Data Collection in Podcasting

- 7.5 minutes -

Podcaster and podcast-app developer Marco Arment came out with a scathing post on mass data collection entering the podcasting industry, in which he obviously has a big personal investment:

 
This New York Times article gets a lot wrong, and both podcast listeners and podcast producers should be clear on Apple’s actual role in podcasting today and what, exactly, big producers are asking for.

Podcasts work nothing like the App Store, and we’re all better off making sure they never head down that road...

It’s completely decentralized, free, fair, open, and uncontrollable by any single entity, as long as the ecosystem of podcast-player apps remains diverse enough that no app can dictate arbitrary terms to publishers (the way Facebook now effectively controls the web publishing industry).
 

Podcasting is the only medium I can say I enjoy absolutely. I like the way podcasters treat their audience, it’s easy to keep up with a podcast (podcasts usually involve followable weekly programming and have show notes to keep you posted), and, most notably, the ads are, while long, extremely tasteful and respectful, compared to ads in virtually every other medium. Why would anyone want to disrupt an oasis like podcasting?

Arment correctly identifies the potential pitfalls of data collection in podcasting, likening its negative impact to that of its effect on the online publishing industry. However, as with many of the things Arment has a strong opinion about, I’m of two minds when faced with the reality of the situation.

Some might say that a growth phase is inevitable, and I tend to agree. Podcasting has to grow at some point - out of the same handful of companies taking up the ad slots, out of the tired format of two white guys talking about technology, and out of it being mostly about technology at all.

Sure, there are a huge variety of podcasts today, but programs like Serial show that podcasts have largely untapped potential for breadth of subject matter, while maintaining the depth podcasts are known to bring. On top of that, I wouldn’t be surprised if podcasting is today’s most informative, educational, thought-provoking, and attention-retentive medium - there’s still opportunity for podcasts to take full advantage of people’s attention and capacity for contributive thought. This could even translate to engagement beyond just listeners tuning in on a weekly basis - see 99% Invisible’s last fundraiser. That positive effect could be amplified, rather than diluted. Today’s panel and one-to-one discussion format can only be taken so far.

In addition to that, podcasters are in a unique position to guide the industry through a better, amicable path of growth, considering that the industry is still relatively small in size and isn’t majority-owned or influenced by any big company, service, or app… well, except one, but I’ll get to that soon. Also, most podcasters, to my knowledge, are not the rabid data-hungry publishers of yesteryear. In fact, they have that as a lesson to learn from.

This is where Arment’s criticisms could prove to be useful. His position against disingenuous methods of data collection, which resonates a lot with other podcasters and those who follow him (including me), could be used to sway podcasting away from that and into more reasonable methods of data collection or funding in general, assuming that’s the end goal of data collection to begin with.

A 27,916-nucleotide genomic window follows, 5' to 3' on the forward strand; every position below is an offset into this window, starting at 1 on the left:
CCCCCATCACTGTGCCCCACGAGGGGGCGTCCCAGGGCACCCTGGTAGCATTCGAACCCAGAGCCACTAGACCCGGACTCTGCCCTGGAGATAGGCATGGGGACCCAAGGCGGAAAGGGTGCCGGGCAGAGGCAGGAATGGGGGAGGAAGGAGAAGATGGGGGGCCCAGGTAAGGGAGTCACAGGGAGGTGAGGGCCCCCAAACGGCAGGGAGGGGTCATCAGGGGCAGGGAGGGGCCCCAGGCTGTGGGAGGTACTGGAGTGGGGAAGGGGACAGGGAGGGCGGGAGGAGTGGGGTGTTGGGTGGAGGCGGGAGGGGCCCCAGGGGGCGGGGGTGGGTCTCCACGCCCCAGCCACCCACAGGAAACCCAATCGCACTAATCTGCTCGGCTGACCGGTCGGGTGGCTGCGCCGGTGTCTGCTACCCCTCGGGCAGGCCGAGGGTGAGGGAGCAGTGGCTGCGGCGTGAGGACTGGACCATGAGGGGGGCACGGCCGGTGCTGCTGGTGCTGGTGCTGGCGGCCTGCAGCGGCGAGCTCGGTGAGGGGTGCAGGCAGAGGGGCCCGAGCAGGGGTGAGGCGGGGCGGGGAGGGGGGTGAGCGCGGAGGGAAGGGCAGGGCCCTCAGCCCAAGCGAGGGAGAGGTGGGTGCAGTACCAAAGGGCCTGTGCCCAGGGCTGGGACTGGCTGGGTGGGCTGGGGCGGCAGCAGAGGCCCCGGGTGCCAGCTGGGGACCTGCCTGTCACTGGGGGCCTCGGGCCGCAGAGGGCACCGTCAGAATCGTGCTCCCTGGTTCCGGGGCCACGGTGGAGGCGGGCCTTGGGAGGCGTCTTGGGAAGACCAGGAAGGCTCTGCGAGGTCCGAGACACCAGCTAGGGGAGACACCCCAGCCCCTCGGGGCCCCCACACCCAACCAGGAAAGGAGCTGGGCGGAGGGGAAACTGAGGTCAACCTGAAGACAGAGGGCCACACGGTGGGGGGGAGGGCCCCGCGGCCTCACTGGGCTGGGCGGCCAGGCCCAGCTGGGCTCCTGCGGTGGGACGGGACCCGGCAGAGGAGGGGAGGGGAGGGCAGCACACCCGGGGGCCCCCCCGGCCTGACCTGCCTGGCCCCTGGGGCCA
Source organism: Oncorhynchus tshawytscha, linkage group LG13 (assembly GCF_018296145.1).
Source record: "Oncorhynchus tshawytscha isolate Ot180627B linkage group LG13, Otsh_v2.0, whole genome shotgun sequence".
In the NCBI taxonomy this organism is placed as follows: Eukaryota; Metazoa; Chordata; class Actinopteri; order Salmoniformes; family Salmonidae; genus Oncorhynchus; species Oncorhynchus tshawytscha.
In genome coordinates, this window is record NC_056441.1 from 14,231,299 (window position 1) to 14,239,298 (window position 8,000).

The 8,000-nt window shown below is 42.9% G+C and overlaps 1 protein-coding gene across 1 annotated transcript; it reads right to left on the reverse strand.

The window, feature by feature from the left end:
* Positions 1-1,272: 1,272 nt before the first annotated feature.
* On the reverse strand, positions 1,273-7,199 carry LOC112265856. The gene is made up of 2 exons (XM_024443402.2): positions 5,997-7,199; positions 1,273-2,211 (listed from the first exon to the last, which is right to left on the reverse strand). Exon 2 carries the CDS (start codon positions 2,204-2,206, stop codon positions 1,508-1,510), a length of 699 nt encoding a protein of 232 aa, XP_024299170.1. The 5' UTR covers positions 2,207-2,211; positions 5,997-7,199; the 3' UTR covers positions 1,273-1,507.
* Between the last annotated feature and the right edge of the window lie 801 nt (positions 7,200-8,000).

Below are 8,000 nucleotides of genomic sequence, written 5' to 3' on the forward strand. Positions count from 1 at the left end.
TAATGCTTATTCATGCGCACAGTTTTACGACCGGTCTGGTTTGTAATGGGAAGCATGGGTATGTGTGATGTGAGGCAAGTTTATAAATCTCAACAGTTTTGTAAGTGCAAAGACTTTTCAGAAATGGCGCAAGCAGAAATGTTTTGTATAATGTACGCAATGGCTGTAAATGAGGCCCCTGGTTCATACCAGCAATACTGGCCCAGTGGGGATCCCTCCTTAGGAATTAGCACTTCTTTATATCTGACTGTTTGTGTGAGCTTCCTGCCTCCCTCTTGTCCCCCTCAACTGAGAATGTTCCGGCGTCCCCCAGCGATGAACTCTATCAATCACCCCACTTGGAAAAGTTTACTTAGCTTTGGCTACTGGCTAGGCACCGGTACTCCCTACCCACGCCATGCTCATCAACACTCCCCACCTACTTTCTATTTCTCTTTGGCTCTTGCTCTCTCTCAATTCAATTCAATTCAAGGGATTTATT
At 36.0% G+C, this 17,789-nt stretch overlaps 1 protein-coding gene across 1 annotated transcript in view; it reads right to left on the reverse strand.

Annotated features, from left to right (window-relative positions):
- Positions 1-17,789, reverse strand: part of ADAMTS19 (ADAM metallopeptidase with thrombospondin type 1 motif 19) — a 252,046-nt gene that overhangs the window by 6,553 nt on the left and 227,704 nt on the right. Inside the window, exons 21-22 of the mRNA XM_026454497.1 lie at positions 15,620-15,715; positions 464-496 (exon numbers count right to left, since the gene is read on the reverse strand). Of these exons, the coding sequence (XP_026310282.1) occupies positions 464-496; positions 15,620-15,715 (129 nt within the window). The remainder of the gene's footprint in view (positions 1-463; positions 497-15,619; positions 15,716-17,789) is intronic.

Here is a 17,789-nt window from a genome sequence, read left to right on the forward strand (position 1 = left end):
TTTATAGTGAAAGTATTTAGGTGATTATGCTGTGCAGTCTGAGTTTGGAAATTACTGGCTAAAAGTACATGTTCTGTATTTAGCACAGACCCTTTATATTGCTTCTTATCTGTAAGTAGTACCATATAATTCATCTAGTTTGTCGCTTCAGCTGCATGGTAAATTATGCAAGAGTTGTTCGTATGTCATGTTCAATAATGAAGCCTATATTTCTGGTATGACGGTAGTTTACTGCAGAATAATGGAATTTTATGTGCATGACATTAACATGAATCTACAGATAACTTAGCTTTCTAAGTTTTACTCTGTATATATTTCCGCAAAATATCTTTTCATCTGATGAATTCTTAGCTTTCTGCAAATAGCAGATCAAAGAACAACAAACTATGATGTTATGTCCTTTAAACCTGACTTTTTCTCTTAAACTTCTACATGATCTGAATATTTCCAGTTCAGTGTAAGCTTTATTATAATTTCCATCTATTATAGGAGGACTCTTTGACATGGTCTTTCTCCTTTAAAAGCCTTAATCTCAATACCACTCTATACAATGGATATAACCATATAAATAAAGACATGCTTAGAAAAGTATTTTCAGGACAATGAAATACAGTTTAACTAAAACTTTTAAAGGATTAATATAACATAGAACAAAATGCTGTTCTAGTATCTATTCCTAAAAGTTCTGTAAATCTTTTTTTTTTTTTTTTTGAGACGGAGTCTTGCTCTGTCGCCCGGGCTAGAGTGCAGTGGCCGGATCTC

Perhaps my biggest reason why I’m still optimistic about growth being handled amicably is that the one company that has a huge share of control in the industry, Apple, is one of the only companies I’m confident that can and will do just that - another unique and fortunate position for podcasters. Arment says this himself:

 
Apple holds two large roles in podcasting today that should threaten its health, but haven’t yet:

The biggest player app: Apple’s built-in iOS Podcasts app is the biggest podcast player in the world by a wide margin, holding roughly 60-70% marketshare.

The biggest podcast directory: The iTunes Store’s Podcasts directory is the only one that matters, and being listed there is essential for podcasts to be easily found when searching in most apps.
Apple has only ever used its dominant position benevolently and benignly so far…
 

There isn’t much reason to believe that Apple will exercise their power negatively, unless you want to make comparisons to the App Store or, again, the online publishing industry, which I think are both red herrings. The fact that they held talks at their headquarters in Cupertino between their staff and notable podcasters is indicative that Apple is more attentive and receptive to external opinion this time around. (Whether they invited the right podcasters is a different issue, but now that others like Arment have spoken up, Apple might be re-evaluating the opinions expressed in those recent meetings if this new “openness” is anything to go by.)

There’s also Apple’s institutional stance on privacy. I think because of this stance, it might be in Apple’s interest to find and research better, unconventional ways of data collection that isn’t today’s JavaScript infestation. This can then be applied to Apple’s other services in dire need of data input, most notably Siri.

Whatever the outcome, I think the spark in public discussion about data being handled so early in the industry’s lifespan can only be a positive indication of where things might be taken next. I’d imagine podcast makers and listeners as incredibly intelligent people, always hungry for knowledge, and eager (and adept) to maintaining the culture around and between podcasts. I can tell for a fact, however, that we shouldn’t be shielding the medium and deflecting every opportunity for change and growth because of misguided paranoia. What results is stagnation. Podcasting is, and can be, better than that.